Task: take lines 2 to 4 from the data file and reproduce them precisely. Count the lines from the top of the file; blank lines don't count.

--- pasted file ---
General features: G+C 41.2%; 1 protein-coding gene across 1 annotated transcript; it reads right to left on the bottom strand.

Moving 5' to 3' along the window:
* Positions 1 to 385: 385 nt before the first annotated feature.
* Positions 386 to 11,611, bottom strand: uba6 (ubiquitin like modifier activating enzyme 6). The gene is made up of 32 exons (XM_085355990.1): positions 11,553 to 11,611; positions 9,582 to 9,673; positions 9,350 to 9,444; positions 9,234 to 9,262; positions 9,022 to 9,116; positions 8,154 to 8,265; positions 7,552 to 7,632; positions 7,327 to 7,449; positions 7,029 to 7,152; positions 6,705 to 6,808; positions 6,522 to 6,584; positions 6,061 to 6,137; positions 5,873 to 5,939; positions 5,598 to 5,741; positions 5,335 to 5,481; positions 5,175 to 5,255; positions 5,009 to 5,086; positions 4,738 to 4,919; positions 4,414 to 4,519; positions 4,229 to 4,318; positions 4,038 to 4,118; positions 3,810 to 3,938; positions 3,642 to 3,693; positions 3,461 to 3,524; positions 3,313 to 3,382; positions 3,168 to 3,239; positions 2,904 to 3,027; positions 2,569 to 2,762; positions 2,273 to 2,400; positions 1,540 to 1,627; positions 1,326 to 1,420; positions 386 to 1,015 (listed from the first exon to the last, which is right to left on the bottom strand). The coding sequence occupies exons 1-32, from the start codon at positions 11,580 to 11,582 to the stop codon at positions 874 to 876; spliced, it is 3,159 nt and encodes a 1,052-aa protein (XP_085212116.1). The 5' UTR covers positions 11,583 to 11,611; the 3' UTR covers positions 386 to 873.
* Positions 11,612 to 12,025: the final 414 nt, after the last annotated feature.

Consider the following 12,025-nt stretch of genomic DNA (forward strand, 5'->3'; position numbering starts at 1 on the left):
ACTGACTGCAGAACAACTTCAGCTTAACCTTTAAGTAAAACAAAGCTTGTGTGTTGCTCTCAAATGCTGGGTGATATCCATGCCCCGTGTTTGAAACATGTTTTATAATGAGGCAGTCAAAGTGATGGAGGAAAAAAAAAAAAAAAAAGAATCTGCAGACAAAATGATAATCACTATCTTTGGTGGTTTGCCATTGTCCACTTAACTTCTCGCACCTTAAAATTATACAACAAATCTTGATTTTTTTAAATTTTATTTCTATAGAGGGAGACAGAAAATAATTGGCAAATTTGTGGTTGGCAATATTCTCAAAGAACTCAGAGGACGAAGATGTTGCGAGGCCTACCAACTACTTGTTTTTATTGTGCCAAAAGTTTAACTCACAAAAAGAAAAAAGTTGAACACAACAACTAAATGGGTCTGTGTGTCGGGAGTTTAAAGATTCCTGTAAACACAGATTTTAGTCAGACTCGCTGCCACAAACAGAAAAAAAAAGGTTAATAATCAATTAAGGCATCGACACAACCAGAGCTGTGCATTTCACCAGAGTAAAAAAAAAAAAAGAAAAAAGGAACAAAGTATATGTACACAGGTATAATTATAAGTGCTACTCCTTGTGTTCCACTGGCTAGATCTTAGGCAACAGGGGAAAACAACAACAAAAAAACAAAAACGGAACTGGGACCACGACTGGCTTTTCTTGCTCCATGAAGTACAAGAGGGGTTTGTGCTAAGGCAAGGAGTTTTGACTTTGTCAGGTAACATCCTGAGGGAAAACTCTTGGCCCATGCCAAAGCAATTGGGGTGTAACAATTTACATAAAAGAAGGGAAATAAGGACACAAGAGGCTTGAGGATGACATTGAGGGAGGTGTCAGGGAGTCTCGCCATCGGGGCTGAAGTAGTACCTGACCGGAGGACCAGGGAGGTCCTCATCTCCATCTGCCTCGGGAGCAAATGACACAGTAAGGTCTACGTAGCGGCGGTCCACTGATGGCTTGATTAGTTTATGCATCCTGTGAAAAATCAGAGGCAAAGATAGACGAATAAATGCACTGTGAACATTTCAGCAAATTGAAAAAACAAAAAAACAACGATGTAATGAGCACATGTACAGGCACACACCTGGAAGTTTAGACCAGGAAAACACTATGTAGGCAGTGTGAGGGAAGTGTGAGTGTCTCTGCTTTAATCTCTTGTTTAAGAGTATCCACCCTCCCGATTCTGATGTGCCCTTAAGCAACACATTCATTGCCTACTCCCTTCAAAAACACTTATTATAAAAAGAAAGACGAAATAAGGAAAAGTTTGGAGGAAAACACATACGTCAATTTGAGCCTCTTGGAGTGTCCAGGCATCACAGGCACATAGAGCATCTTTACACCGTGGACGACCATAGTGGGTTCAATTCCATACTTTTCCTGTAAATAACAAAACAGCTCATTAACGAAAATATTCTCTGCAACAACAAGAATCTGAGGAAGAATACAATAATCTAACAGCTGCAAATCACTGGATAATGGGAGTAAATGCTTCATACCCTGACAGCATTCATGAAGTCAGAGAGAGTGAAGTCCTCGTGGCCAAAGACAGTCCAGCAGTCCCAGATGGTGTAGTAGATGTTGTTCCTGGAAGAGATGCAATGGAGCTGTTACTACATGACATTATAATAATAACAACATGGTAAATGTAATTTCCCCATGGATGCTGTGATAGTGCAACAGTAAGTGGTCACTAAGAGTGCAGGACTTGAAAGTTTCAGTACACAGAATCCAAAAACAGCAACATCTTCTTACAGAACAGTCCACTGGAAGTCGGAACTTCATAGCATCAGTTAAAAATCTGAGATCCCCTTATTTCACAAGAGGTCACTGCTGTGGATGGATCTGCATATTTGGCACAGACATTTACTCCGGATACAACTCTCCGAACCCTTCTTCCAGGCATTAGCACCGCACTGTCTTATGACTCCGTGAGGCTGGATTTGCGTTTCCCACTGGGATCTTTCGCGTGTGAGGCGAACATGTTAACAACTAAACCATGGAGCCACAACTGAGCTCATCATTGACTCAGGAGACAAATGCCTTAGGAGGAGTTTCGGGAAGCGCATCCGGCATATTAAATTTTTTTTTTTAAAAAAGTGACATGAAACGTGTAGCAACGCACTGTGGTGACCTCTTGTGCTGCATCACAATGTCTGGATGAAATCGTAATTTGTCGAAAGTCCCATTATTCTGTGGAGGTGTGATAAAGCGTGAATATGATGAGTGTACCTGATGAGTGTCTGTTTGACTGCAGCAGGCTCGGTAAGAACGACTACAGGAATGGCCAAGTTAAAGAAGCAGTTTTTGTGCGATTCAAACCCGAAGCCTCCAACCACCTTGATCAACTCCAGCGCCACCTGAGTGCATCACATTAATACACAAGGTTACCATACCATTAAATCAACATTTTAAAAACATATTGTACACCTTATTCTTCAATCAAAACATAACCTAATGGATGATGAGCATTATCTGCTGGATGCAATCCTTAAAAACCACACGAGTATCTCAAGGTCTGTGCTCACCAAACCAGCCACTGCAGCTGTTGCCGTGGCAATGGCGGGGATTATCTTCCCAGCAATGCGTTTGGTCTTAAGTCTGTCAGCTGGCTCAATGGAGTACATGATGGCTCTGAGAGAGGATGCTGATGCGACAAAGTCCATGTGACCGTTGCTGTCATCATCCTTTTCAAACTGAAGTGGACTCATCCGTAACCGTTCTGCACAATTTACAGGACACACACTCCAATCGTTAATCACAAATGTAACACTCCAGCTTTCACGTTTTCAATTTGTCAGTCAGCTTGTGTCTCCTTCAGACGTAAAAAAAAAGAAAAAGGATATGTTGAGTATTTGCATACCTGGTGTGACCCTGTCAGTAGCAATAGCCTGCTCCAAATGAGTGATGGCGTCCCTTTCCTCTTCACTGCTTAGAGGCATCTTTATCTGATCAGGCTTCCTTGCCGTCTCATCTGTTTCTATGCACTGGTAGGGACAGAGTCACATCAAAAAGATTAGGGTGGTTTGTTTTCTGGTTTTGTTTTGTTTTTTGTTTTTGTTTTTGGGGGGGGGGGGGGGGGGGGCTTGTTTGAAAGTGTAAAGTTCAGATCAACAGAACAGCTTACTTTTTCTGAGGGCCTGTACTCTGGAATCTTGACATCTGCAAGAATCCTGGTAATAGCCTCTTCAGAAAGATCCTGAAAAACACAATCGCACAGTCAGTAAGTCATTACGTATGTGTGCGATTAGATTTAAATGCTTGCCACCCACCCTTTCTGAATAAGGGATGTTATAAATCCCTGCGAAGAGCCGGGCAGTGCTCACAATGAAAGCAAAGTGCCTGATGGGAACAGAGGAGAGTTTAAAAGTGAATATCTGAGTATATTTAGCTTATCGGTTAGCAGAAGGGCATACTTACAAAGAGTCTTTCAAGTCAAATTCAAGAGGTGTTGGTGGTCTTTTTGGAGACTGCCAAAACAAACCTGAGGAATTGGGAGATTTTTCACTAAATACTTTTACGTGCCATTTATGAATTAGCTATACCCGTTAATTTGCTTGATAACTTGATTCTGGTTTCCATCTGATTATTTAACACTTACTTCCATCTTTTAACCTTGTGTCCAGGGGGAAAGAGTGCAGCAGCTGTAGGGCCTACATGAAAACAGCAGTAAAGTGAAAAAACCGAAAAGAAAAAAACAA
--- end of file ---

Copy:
Moving 5' to 3' along the window:
* Positions 1 to 385: 385 nt before the first annotated feature.
* Positions 386 to 11,611, bottom strand: uba6 (ubiquitin like modifier activating enzyme 6). The gene is made up of 32 exons (XM_085355990.1): positions 11,553 to 11,611; positions 9,582 to 9,673; positions 9,350 to 9,444; positions 9,234 to 9,262; positions 9,022 to 9,116; positions 8,154 to 8,265; positions 7,552 to 7,632; positions 7,327 to 7,449; positions 7,029 to 7,152; positions 6,705 to 6,808; positions 6,522 to 6,584; positions 6,061 to 6,137; positions 5,873 to 5,939; positions 5,598 to 5,741; positions 5,335 to 5,481; positions 5,175 to 5,255; positions 5,009 to 5,086; positions 4,738 to 4,919; positions 4,414 to 4,519; positions 4,229 to 4,318; positions 4,038 to 4,118; positions 3,810 to 3,938; positions 3,642 to 3,693; positions 3,461 to 3,524; positions 3,313 to 3,382; positions 3,168 to 3,239; positions 2,904 to 3,027; positions 2,569 to 2,762; positions 2,273 to 2,400; positions 1,540 to 1,627; positions 1,326 to 1,420; positions 386 to 1,015 (listed from the first exon to the last, which is right to left on the bottom strand). The coding sequence occupies exons 1-32, from the start codon at positions 11,580 to 11,582 to the stop codon at positions 874 to 876; spliced, it is 3,159 nt and encodes a 1,052-aa protein (XP_085212116.1). The 5' UTR covers positions 11,583 to 11,611; the 3' UTR covers positions 386 to 873.